Last week, the Washington Post published an editorial criticizing the Tennessee Legislature's passage of a law -- and Gov. Bill Haslam's refusal to veto it -- that seems designed solely to safeguard teaching in public schools of the pseudo-science theory of creationism as a legitimate counterpoint to science-based knowledge of evolution, and such issues as global warming. Next time, the Post may be writing about the Tennessee Legislature's willingness to sacrifice the state's rising job-creation prospects on the NRA altar of gun-carry rights on employer parking lots, and the parking facilities of public and private K-12 schools, colleges and universities.
Word gets around.
So surely, Tennessee's governor, mayors and job recruiters at chambers of commerce -- not to mention a lot of Tennesseans who would like new job opportunities -- must be wondering why state legislators are so willing to shoot Tennessee's economic prospects in the foot. And why, at the same time, they're so willing to raise the stakes against student safety when the logical priority is to improve the reputation and academic standing of our schools and universities.
Make no mistake, the damage to Tennessee from this witless expansion of gun-carry rights is immense. Yet the Legislature is blithely, recklessly churning this legislation through House committees. One bill would permit Tennesseans with gun-carry permits to take their guns to work and leave them in their cars in their employers' parking lots. An equally egregious companion bill would forbid employers from asking current and prospective workers if they're licensed to carry a gun, and where they carry it.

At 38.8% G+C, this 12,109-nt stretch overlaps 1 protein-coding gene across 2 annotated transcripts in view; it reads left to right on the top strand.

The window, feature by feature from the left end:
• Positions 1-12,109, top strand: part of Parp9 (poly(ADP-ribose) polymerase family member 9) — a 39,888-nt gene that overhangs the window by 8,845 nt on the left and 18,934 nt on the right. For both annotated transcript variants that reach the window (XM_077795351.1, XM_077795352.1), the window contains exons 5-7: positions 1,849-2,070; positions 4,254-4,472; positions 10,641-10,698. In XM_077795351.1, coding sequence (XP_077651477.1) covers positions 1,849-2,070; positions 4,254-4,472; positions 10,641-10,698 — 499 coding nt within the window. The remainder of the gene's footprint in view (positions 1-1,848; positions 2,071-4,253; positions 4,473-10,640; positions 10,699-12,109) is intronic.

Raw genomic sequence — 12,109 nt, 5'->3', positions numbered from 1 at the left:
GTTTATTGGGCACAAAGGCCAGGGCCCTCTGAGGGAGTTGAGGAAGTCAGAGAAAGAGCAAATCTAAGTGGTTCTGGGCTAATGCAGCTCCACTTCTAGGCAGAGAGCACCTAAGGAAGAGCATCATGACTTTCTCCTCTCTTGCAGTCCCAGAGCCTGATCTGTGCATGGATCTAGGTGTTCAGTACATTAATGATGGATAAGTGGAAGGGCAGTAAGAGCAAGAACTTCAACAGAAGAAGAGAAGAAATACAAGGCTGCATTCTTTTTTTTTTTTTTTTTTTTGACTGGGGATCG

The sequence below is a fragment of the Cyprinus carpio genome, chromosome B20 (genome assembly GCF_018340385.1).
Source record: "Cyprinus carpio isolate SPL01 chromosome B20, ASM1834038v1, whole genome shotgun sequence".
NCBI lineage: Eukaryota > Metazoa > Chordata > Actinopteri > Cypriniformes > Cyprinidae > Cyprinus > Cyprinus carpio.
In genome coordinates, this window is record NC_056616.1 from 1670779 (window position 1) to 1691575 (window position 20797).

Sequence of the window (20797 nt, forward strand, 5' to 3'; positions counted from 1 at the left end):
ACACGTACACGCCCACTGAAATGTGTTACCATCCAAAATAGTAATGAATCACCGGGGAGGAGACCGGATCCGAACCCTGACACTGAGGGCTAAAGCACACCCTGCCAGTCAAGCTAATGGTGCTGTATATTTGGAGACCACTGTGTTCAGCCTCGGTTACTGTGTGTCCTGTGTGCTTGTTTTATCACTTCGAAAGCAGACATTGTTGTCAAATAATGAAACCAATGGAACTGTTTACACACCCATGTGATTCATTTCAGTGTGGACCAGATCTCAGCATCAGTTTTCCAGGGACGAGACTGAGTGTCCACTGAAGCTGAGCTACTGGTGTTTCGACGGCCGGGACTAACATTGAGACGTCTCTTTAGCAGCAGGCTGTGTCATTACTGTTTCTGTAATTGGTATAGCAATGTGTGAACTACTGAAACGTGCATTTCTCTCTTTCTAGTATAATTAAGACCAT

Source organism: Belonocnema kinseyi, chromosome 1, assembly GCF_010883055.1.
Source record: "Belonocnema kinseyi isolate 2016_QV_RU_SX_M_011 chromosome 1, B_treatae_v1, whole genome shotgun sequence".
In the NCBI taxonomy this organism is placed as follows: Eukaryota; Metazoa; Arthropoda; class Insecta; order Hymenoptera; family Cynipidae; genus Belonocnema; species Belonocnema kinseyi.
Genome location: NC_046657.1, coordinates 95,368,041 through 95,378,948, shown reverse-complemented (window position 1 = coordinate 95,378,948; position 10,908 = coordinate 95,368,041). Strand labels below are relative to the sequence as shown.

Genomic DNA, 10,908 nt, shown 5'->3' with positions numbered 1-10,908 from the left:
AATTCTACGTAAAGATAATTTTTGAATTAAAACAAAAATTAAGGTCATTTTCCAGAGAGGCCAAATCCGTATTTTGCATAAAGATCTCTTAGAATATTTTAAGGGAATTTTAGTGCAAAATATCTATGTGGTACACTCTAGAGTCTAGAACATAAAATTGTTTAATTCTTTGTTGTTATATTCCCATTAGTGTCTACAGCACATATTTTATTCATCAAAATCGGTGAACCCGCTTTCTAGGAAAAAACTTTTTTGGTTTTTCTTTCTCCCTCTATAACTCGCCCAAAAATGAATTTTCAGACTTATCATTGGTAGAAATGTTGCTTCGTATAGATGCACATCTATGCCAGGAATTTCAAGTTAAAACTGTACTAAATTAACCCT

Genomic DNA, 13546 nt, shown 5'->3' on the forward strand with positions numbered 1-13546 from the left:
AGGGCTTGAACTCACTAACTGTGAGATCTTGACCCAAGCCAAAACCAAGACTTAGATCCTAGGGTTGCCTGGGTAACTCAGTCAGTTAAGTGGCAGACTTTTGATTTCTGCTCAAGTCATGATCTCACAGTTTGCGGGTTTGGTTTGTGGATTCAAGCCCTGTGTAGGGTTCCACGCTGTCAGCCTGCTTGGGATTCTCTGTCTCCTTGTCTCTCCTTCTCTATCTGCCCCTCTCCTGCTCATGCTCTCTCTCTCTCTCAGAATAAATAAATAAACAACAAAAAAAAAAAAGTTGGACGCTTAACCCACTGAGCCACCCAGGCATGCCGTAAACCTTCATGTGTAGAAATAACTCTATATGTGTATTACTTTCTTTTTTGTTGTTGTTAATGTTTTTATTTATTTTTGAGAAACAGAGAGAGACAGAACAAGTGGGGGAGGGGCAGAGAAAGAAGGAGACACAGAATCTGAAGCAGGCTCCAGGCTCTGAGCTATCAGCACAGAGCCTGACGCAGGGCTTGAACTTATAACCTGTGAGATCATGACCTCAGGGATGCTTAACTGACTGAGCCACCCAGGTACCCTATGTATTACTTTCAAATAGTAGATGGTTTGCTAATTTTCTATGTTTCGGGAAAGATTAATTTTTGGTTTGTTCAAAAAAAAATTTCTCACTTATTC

Employers, large and small, rightly object to these onerous laws. "That's a sort of thing that makes us a bit nervous," Volkswagen Chairman and CEO Frank Fischer told the Associated Press on Monday.
Fischer's guarded understatement can't be taken lightly. His and other companies have vigorously tried in testimony before the Legislature to kill these bills. Business leaders are outraged that the Legislature would intrude on their private property rights to forbid employees carrying weapons onto the premises of their companies.
Fischer's concern, and that of other large employers, is their responsibility and legal liability for the security of all their employees and guests at their plants and facilities. America's history of enraged workers charging into businesses to shoot and kill other employees is all to vivid and tragic to allow them to ignore that safety issue. Trampling property rights of the state's employers in this regard and hindering their authority to impose reasonable security measures should be unthinkable.
Area residents here, as well as lawmakers, have good reason to wonder if VW's decision to build its Audi plant in Mexico, rather than Chattanooga, was influenced as much by the Legislature's gun-crazy myopia as by the region's lack of educated workers for the higher level of jobs, for which it recently said it would advertise nationally.
The Legislature obviously isn't thinking clearly about such issues. While the governor and the state Senate and House leaders oppose the proposed expansion of gun rights, Chattanooga's Rep. Gerald McCormick, the House majority leader, is still saying he's willing to keep pushing the bills forward toward a compromise. Yet a compromise on guns on employers' parking lots is hardly imaginable: Either employers win on this issue, or Tennessee loses. Legislators should wake up and grasp that reality.